The Red Curtain

Billy took Nelson to see the old haunted house. It stood on a hill on the outskirts of town. They jogged up the street but slowed near the top. The house was long, tall and white, shaded by a line of trees that broke rank to reveal a small cemetery.

‘Is that where Jesus is buried?’ asked Nelson.

‘No,’ replied Billy, ‘he ain’t really dead.’

But Nelson was eyeing a white marble cross.

‘What about that?’ he said. It reminded him of the lighthouse in his favourite ghost story. Billy said nothing. He pointed to the front door and beckoned Nelson to follow. The first room was dark and smelled sweet, almost sickening.

‘Are we even allowed – ’ Nelson started to say but Billy pinched him and whispered, ‘You gotta be quiet.’

‘Why, is he listening?’

Billy nodded severely. ‘He’s listening right now. He’s here all around us.’

The boys tiptoed forward. The room led around, past a basin of water, to an arch and a door. The air here was cold as if they’d gone underground but a clean, lambent light winked through the keyhole.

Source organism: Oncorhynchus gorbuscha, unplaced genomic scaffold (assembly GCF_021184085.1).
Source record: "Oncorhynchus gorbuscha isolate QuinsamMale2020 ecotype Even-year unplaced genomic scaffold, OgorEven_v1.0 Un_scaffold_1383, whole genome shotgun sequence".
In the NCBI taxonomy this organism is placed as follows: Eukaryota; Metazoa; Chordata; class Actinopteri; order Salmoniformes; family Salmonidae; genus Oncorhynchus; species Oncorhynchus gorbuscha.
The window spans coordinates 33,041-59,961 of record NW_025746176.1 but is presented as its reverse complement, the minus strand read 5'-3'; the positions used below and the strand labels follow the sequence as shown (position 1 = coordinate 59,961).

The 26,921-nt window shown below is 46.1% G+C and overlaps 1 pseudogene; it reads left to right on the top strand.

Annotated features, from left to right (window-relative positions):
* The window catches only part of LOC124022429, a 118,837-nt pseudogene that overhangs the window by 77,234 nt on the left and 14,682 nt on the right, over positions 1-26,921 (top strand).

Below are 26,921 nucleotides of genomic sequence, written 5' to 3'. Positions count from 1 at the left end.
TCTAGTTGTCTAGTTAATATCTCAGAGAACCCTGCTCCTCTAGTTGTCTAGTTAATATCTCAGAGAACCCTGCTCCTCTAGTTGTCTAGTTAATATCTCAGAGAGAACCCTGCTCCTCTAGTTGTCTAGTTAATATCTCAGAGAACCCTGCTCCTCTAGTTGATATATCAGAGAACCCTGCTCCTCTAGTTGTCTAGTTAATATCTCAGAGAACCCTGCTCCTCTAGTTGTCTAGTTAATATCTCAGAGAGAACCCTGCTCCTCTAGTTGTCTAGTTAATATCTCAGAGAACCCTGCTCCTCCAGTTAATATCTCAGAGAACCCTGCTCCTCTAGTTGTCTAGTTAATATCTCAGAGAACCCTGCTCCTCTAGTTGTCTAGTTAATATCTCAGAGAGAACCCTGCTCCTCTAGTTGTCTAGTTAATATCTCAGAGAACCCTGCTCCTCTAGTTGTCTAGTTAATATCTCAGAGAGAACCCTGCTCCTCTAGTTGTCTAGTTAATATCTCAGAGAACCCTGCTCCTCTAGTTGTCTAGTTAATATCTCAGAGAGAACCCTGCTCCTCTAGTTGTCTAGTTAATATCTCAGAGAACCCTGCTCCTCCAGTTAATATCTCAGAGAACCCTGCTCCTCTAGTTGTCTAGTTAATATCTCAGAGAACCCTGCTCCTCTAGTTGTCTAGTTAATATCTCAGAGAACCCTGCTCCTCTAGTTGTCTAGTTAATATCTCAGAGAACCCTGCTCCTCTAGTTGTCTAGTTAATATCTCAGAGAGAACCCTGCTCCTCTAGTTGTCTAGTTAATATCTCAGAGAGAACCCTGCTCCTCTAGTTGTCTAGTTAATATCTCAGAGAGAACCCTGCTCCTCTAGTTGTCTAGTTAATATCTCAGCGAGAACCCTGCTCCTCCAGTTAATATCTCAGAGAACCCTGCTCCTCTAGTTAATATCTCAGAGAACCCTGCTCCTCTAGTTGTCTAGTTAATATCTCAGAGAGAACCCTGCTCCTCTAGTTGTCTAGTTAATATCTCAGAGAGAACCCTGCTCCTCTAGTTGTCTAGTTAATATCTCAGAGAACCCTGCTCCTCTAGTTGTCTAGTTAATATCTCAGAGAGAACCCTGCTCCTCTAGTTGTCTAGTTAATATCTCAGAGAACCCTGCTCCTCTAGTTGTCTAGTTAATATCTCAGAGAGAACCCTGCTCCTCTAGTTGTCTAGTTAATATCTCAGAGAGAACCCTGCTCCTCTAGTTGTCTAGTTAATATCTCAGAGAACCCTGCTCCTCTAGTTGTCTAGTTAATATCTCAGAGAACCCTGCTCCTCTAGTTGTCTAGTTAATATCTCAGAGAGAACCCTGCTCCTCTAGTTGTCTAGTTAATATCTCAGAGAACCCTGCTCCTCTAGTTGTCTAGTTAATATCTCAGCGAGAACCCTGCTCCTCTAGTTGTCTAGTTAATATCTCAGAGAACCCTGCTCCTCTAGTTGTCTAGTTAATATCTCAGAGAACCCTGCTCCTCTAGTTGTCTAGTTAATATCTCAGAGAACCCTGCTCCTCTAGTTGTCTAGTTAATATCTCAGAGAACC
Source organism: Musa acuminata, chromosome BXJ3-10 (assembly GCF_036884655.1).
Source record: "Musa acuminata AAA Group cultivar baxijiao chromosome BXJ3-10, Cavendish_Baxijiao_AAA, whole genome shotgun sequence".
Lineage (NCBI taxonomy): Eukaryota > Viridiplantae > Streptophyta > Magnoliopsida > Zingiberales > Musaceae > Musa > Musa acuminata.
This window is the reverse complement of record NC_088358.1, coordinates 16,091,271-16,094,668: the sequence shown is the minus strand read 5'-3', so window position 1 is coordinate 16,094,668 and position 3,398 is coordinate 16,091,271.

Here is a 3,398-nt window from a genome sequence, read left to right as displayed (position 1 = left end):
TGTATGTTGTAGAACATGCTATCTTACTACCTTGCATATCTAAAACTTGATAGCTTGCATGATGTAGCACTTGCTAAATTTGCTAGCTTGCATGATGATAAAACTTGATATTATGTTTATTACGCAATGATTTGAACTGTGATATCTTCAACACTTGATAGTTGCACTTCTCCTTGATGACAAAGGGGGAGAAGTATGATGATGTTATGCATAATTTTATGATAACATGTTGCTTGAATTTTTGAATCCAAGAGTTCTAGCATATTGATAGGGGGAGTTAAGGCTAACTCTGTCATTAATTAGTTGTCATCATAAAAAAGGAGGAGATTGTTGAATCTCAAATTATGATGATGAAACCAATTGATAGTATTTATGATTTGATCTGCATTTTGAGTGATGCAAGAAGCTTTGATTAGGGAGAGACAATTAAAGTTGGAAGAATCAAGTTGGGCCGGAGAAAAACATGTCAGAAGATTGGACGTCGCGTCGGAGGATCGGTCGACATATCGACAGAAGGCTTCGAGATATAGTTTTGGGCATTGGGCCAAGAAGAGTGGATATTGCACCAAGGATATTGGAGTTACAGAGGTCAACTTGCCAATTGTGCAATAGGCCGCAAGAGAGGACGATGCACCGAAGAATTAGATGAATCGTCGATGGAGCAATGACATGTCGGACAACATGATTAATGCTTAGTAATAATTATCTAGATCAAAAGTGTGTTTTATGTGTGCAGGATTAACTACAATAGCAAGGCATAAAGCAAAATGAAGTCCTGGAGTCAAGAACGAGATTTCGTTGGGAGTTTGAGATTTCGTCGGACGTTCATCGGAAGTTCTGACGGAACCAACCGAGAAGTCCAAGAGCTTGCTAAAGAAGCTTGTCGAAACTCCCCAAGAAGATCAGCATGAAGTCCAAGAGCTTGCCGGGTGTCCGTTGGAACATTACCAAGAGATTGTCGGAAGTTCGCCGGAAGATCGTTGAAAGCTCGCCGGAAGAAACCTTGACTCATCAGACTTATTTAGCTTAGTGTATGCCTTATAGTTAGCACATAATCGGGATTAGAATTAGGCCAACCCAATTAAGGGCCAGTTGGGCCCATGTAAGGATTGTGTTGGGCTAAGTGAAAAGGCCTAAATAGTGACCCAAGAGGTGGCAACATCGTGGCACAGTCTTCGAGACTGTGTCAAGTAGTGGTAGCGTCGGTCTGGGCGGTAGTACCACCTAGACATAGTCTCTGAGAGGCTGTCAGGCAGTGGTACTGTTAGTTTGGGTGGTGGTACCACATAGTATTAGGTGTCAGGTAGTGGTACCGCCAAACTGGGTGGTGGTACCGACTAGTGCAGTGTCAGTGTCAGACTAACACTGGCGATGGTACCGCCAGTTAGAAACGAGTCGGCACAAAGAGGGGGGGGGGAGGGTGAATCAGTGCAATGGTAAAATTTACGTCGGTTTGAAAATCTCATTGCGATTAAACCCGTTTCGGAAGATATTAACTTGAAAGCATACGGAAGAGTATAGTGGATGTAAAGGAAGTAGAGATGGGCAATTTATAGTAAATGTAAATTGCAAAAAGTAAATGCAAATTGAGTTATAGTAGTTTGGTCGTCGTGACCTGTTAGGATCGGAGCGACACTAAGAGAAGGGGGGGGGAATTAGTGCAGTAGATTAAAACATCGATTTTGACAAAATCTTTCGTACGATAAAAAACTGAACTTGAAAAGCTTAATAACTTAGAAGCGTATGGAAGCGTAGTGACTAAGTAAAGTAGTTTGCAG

‘What’s through there?’ whispered Nelson.

‘It’s where he lives,’ replied Billy, ‘He’s there in a box, behind a red curtain.’ He pushed the door open and they stood for a moment; a hall stretched before them, filled with row upon row of hard, polished benches and pillars that flanked a long, narrow aisle.

‘You come here on Sundays?’

‘Yeah, in the morning, Come on, see the altar?’

Together the boys trotted over the flagstones. On each wall hung seven paintings, numbered, and under, in gleaming gold letters, read a sentence or two. A slender gold candlestick stood at each pillar, and on the stern-looking altar lay a book with gold pages. In front of the altar the aisle split in two, and Billy led Nelson round to a corner where, tucked on a shelf, sat a small golden box. The door of the box was veiled by a curtain that rippled and shone and was as red as Nelson’s lunchbox.

‘Don’t touch it,’ said Billy.

‘I know that,’ said Nelson, and he was surprised that the thought hadn’t even crossed his mind. The boys admired the box for a minute or two, its delicate turrets like gold-painted matchsticks. It looked, thought Nelson, like a miniature castle or a dollhouse his sister could never afford.

‘And it’s haunted,’ said Nelson.

‘Well, his spirit’s been kept in this box for two thousand years.’ Billy’s watch started beeping. Slowly they turned and walked back down the aisle and out through the dark room, shutting each door in turn. Outside, a breeze was blowing leaves through the cemetery. As they jogged down the street, bells peeled behind them. It was midday and about time to head home for lunch.